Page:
‘Redesigned PESI Vouchers must benefit farmers’

The DA said it welcomes the temporary suspension of the Presidential Employment Stimulus Initiative PESI vouchers meant to benefit smallholder farmers.
This is after the Department of Agriculture; Land Reform & Rural Development (DALRRD) released a statement yesterday announcing the temporary halting of the vouchers.

The department’s move follows a barrage of complaints for recipients who said they are being overcharged up to 40% by suppliers when redeeming vouchers.

There were also allegations that some of the recipients were selling vouchers for cash.

DALRRD spokesperson Reggie Ngcobo said: “It is unfortunate that the department has received endless complaints from the PESI beneficiaries and the South African community at large, regarding various challenges on the PESI implementation.

“These implementation challenges cannot be left unattended, hence the decision by the department to temporarily halt the current implementation.”

Noko Masipa (MP), DA Member on the Portfolio Committee on Agriculture, Land Reform & Rural Development said while the DA has always advocated for governmental support for the farmers when necessary, the PESI vouchers have been fraught with complaints and seeming corruption from middlemen.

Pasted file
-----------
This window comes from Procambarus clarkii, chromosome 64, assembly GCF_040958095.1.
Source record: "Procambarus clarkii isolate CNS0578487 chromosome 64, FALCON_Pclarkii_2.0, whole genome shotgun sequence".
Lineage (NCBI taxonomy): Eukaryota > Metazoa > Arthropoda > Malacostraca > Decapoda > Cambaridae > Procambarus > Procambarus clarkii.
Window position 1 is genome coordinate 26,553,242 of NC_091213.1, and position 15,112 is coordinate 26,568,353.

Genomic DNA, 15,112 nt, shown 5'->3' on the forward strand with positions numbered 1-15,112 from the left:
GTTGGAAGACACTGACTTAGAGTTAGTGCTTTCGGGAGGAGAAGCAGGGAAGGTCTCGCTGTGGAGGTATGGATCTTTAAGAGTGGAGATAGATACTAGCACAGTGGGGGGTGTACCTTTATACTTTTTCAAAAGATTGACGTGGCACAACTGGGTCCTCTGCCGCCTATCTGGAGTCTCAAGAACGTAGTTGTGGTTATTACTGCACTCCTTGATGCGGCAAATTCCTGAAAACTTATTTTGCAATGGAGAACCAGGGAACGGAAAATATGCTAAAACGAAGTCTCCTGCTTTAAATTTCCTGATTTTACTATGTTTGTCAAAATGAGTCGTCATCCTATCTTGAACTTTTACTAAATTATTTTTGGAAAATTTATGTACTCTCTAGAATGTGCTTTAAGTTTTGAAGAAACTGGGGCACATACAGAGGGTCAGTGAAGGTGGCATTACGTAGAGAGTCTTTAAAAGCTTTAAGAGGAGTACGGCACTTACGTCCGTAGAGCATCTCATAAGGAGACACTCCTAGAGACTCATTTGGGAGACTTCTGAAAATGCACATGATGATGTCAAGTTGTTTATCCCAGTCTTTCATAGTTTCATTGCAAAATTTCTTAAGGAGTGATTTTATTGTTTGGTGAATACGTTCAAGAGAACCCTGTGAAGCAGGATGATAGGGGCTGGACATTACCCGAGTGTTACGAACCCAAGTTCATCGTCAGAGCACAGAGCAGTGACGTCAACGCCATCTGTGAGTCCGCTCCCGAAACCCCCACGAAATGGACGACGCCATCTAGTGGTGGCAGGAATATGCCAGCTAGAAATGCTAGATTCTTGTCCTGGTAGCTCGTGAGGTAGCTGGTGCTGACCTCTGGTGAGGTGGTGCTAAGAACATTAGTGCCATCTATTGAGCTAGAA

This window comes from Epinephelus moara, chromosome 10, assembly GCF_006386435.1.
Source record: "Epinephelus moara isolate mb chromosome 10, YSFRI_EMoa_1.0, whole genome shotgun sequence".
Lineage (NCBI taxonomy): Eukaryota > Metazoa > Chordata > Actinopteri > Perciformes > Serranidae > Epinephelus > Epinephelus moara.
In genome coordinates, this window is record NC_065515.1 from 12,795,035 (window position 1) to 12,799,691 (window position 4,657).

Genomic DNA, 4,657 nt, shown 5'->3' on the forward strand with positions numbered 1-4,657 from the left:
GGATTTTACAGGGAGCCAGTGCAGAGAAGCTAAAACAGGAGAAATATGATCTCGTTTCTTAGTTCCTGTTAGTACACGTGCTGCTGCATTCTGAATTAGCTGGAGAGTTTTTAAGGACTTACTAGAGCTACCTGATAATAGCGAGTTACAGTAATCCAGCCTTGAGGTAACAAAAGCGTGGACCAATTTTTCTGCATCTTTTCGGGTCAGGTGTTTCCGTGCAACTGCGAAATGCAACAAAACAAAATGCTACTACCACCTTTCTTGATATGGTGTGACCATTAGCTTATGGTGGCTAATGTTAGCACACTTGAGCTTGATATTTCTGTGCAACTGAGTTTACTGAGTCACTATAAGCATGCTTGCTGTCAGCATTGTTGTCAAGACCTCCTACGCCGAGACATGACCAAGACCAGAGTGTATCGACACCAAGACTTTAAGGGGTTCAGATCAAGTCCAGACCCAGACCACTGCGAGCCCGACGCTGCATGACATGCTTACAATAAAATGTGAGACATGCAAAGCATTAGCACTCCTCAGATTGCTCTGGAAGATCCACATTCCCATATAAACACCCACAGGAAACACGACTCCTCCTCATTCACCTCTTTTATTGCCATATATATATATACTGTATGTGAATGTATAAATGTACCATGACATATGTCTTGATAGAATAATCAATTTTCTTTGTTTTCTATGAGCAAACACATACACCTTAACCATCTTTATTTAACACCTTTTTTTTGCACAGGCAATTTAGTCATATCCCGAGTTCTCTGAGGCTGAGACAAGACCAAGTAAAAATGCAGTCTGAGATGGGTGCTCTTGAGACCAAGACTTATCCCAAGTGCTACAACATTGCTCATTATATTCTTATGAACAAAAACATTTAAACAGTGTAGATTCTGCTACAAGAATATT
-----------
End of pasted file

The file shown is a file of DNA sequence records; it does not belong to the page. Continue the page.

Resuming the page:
“We therefore welcome the announcement that it would be “reviewing, reengineering and redesigning PESI implementation, to address all challenges experienced”.

Masipa said the DA has long tried to highlight the challenges of the current system which only served to embolden those trying to scam farmers and were of minimal benefit to those who were desperate for the support.

The DA said that to ensure that farmers benefit from the next iteration of support it recommends that the middlemen be cut out and allow farmers to purchase their inputs directly from agricultural retail stores, that the 5000 agricultural interns be used to roll out the programme.

Masipa added that DALLRD must apply science in solving farmers’ problems.

“Financial aid and stimulus can only play a small part in the solution. The Department must take care to understand the specific scientific agricultural needs, and support of subsistence farmers must become the focal point.

“For instance, one of the many challenges facing subsistence farmers in rural areas are the many livestock roaming the streets often causing car accidents and spreading unchecked diseases. These farmers need government’s assistance to address these issues.”

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